Caltrans Approves Nearly $82 Million for 134 Projects to Reduce Greenhouse Gas Emissions and Improve Transportation

Funding for LA Metro's fareless pilot program will come from LCTOP
Funding for LA Metro's fareless pilot program will come from LCTOP

Yesterday, Caltrans announced nearly $82 million in Low Carbon Transit Operations Program (LCTOP) funding for 134 local public transportation projects to reduce greenhouse gas emissions and increase transportation options by providing new and expanded bus and rail service for disadvantaged and low-income communities.

“The climate crisis is disproportionately affecting low-income households and communities of color,” said Caltrans Director Toks Omishakin in a statement. “This investment will help reduce environmental impacts from transportation and help connect communities, particularly those facing economic barriers to transportation options.”

LCTOP is funded by the Cap‑and‑Trade Program from the Greenhouse Gas Reduction Fund. The Cap-and-Trade Program is one of many programs developed under AB 32, the California Global Warming Solutions Act of 2006 implemented to fight climate change. It is designed to reduce greenhouse gases from the largest sources of emissions in California, to drive innovation and steer the state toward a clean energy economy.

Some of the projects that will benefit from LCTOP funding include (to see a full list, click here):

  • 31 projects offering free or reduced fares to encourage lifelong transit users, including young riders, seniors, veterans and persons with disabilities:
    • San Francisco Municipal Transportation Agency: $7.44 million for free bus and rail service for low-income seniors and people with disabilities.
    • San Joaquin and Stanislaus counties: $1.54 million for three projects to expand free or reduced fares for riders in disadvantaged communities.
    • Orange County Transportation Authority: $4.09 million for two projects to allow for free and reduced fares for Orange Coast College students and low-income Orange County residents.
    • North Coast transit agencies: including the City of Arcata and Mendocino Plumas, and Siskiyou counties: $22,830 for four projects offering free fares to low-income residents, youth and college students.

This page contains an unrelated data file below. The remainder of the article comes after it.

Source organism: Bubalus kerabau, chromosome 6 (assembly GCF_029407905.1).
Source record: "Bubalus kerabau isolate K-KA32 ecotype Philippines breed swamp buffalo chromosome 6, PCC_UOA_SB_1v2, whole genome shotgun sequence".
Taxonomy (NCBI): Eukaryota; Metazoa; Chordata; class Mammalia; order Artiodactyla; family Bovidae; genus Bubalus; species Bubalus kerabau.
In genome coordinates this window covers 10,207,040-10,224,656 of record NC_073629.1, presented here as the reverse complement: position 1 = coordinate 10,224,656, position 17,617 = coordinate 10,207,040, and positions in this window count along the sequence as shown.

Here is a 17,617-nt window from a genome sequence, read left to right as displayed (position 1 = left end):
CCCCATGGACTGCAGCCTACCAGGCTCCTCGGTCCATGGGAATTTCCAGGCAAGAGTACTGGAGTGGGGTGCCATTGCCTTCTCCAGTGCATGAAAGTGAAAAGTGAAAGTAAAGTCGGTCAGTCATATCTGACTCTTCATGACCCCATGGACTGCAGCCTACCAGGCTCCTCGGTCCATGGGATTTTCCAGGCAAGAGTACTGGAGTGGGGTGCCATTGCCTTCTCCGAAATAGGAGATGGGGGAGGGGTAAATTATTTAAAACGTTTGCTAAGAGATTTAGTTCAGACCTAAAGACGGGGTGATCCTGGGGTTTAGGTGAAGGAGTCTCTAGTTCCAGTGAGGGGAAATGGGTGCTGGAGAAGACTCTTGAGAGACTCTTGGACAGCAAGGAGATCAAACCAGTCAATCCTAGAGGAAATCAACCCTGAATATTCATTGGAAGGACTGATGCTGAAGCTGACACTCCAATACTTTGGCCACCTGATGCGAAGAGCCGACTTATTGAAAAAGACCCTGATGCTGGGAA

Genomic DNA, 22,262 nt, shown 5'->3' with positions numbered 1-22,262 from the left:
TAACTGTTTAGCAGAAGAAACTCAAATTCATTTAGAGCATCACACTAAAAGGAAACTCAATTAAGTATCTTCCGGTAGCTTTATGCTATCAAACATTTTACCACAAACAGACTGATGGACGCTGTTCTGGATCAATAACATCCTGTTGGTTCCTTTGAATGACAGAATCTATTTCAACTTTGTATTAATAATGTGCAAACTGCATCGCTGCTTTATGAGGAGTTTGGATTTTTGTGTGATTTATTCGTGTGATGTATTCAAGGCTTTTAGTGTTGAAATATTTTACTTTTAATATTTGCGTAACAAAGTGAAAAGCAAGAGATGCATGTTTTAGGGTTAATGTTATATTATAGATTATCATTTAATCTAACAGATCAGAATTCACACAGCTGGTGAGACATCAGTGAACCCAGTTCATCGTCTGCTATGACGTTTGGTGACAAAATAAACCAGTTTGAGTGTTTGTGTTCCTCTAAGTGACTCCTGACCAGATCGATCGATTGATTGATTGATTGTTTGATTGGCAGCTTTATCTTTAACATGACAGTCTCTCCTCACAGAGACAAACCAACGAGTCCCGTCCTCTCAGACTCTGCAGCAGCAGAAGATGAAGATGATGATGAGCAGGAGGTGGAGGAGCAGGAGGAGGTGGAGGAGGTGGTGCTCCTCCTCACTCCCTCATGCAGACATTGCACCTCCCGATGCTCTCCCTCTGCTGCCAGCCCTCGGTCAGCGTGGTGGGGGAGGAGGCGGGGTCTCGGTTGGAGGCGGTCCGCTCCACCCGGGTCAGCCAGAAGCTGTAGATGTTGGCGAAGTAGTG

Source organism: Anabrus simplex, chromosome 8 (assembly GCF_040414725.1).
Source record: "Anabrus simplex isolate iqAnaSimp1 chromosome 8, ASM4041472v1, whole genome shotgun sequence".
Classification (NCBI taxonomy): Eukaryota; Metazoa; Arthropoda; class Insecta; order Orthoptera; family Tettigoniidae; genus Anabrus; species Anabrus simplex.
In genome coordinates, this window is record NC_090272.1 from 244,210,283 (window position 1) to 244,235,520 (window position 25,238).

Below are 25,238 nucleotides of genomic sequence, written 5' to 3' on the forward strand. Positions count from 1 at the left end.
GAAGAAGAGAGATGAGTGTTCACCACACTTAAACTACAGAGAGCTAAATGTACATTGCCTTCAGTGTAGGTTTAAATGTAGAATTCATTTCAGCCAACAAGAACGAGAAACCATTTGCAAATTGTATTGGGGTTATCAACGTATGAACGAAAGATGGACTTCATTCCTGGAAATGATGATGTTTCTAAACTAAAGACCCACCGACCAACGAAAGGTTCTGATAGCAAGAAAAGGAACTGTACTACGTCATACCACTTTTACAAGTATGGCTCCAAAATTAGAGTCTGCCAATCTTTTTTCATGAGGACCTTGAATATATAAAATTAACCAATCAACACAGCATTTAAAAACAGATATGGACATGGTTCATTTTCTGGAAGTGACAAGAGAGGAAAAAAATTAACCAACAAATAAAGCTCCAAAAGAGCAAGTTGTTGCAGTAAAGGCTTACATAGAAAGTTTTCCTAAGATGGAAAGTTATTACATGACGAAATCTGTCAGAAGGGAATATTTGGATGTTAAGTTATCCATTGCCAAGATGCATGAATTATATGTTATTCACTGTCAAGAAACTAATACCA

• 31 projects providing new and expanded transit service for better access to jobs and educational sites, as well as expanding transit options that serve priority populations:
    • Los Angeles County Metropolitan Transportation Authority: $21 million to pilot a fare-less system for low-income riders and K-12 students, and new transit service on the soon-to-open Crenshaw/LAX light rail line.
    • Sacramento Regional Transit District: $1.9 million to increase the frequency of service to 30 minutes and expand service connectivity for city college students.
    • Shasta Regional Transportation Agency: $183,165 for two projects to expand both on-demand and weekday service.
  • 22 projects purchasing zero-emission vehicles and related equipment/infrastructure:
    • San Diego Metropolitan Transit System: $3.44 million for continued procurement of zero-emission electric buses.
    • Fresno County Rural Transit Agency: $215,761 to purchase an electric bus.
    • San Mateo County Transit District: $1.04 million to help purchase 15 zero-emission buses to replace diesel-electric hybrids.
  • 16 projects purchasing, constructing or installing infrastructure, equipment, or facilities to support zero-emission vehicle(s):
    • Solano County Transit: $504,171 for upgrades to its operations and maintenance facility to allow for simultaneous charging for 10 zero-emission buses.
    • Sunline Transit Agency: $567,065 to expand a solar microgrid that will supply renewable energy for its hydrogen-powered transit fleet.
    • North County Transit District: $1.24 million for construction of a hydrogen fueling station.


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